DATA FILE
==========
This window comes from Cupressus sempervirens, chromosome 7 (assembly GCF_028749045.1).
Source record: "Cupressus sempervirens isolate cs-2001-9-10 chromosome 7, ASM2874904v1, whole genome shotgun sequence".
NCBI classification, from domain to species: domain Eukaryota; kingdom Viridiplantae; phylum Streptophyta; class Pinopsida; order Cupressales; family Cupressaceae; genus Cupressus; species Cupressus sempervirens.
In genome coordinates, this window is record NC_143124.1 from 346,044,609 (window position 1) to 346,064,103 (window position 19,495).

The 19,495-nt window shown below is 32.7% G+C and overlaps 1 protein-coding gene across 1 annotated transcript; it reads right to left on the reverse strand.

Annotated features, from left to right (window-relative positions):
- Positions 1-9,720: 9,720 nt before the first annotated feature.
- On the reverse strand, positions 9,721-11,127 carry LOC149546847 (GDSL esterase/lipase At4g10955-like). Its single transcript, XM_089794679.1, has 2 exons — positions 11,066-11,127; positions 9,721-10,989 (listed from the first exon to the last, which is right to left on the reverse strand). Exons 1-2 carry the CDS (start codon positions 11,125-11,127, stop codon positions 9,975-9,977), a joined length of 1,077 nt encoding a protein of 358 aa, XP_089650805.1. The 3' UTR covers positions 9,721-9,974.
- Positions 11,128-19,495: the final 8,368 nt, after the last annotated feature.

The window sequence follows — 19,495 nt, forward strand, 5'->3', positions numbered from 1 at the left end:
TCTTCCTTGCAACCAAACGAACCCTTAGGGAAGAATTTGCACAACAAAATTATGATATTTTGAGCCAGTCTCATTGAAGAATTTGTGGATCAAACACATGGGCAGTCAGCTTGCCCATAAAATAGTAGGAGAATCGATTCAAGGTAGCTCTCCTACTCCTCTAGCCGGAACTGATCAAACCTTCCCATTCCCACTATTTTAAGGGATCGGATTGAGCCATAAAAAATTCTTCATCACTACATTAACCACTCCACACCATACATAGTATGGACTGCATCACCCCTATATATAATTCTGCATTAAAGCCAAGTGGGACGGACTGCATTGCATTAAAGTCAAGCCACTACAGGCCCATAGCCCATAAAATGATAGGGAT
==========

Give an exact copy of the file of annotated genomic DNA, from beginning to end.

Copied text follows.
This window comes from Cupressus sempervirens, chromosome 7 (assembly GCF_028749045.1).
Source record: "Cupressus sempervirens isolate cs-2001-9-10 chromosome 7, ASM2874904v1, whole genome shotgun sequence".
NCBI classification, from domain to species: domain Eukaryota; kingdom Viridiplantae; phylum Streptophyta; class Pinopsida; order Cupressales; family Cupressaceae; genus Cupressus; species Cupressus sempervirens.
In genome coordinates, this window is record NC_143124.1 from 346,044,609 (window position 1) to 346,064,103 (window position 19,495).

The 19,495-nt window shown below is 32.7% G+C and overlaps 1 protein-coding gene across 1 annotated transcript; it reads right to left on the reverse strand.

Annotated features, from left to right (window-relative positions):
- Positions 1-9,720: 9,720 nt before the first annotated feature.
- On the reverse strand, positions 9,721-11,127 carry LOC149546847 (GDSL esterase/lipase At4g10955-like). Its single transcript, XM_089794679.1, has 2 exons — positions 11,066-11,127; positions 9,721-10,989 (listed from the first exon to the last, which is right to left on the reverse strand). Exons 1-2 carry the CDS (start codon positions 11,125-11,127, stop codon positions 9,975-9,977), a joined length of 1,077 nt encoding a protein of 358 aa, XP_089650805.1. The 3' UTR covers positions 9,721-9,974.
- Positions 11,128-19,495: the final 8,368 nt, after the last annotated feature.

The window sequence follows — 19,495 nt, forward strand, 5'->3', positions numbered from 1 at the left end:
TCTTCCTTGCAACCAAACGAACCCTTAGGGAAGAATTTGCACAACAAAATTATGATATTTTGAGCCAGTCTCATTGAAGAATTTGTGGATCAAACACATGGGCAGTCAGCTTGCCCATAAAATAGTAGGAGAATCGATTCAAGGTAGCTCTCCTACTCCTCTAGCCGGAACTGATCAAACCTTCCCATTCCCACTATTTTAAGGGATCGGATTGAGCCATAAAAAATTCTTCATCACTACATTAACCACTCCACACCATACATAGTATGGACTGCATCACCCCTATATATAATTCTGCATTAAAGCCAAGTGGGACGGACTGCATTGCATTAAAGTCAAGCCACTACAGGCCCATAGCCCATAAAATGATAGGGAT